November is here. People are starting to think about the end of the year and some speculate about their annual bonuses. On the one side employers are asking questions such as:
“Business is tough at the moment. Must we pay year-end bonuses?” and on on the other side employees complain “I have not yet received a bonus this year, what are my rights?”
As a starting point it must be accepted that there is no automatic right to a 13th cheque or a bonus in South African labour law. However, specific provision for this could be in a contract of employment, company policy or maybe a collective agreement for a specific industry.
What do these documents say about bonuses? Is a bonus guaranteed? Are there conditions associated with this, such as, that company profits must be achieved, that workers must achieve certain turnovers/performance goals or other contributions that have been agreed in advance? Does the employer have complete discretion over the payment of bonuses?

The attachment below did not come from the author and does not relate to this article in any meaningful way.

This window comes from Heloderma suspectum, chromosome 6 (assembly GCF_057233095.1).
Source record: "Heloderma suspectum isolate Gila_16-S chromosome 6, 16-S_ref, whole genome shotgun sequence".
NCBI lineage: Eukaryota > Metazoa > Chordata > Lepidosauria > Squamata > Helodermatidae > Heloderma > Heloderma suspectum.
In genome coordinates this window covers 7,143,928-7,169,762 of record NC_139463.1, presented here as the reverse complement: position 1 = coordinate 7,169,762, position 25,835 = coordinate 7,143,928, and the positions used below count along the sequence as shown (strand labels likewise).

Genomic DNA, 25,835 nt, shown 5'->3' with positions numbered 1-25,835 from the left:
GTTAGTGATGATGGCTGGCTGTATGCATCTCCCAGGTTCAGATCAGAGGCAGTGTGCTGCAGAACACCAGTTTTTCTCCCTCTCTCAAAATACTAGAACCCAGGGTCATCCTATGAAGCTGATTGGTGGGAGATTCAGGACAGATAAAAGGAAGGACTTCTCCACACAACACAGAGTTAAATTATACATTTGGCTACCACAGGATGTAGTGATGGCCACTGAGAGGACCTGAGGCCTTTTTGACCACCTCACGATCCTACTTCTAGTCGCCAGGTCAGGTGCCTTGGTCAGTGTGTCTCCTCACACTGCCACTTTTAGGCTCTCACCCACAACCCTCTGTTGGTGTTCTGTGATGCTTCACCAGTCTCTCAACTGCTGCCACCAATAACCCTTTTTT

Even in the absence of a specific agreement regarding this, one must also look at the history and the payment of bonuses in the past. If there is a sudden deviation from practices that have been followed over the years regarding bonuses, employees could argue that it is a unilateral change in their terms and conditions of employment, that they have not been consulted on the change and that it is consequently considered to be an unfair labour practice.
Regardless of the provisions of the labour law, employers should consider the effect it could have on the morale of their employees when there is a general expectation of a bonus, which then does not materialise.
We have received many questions from employees about Unemployment Insurance Fund (UIF) claims since the outbreak of COVID-19 (coronavirus) and the consequent lockdown...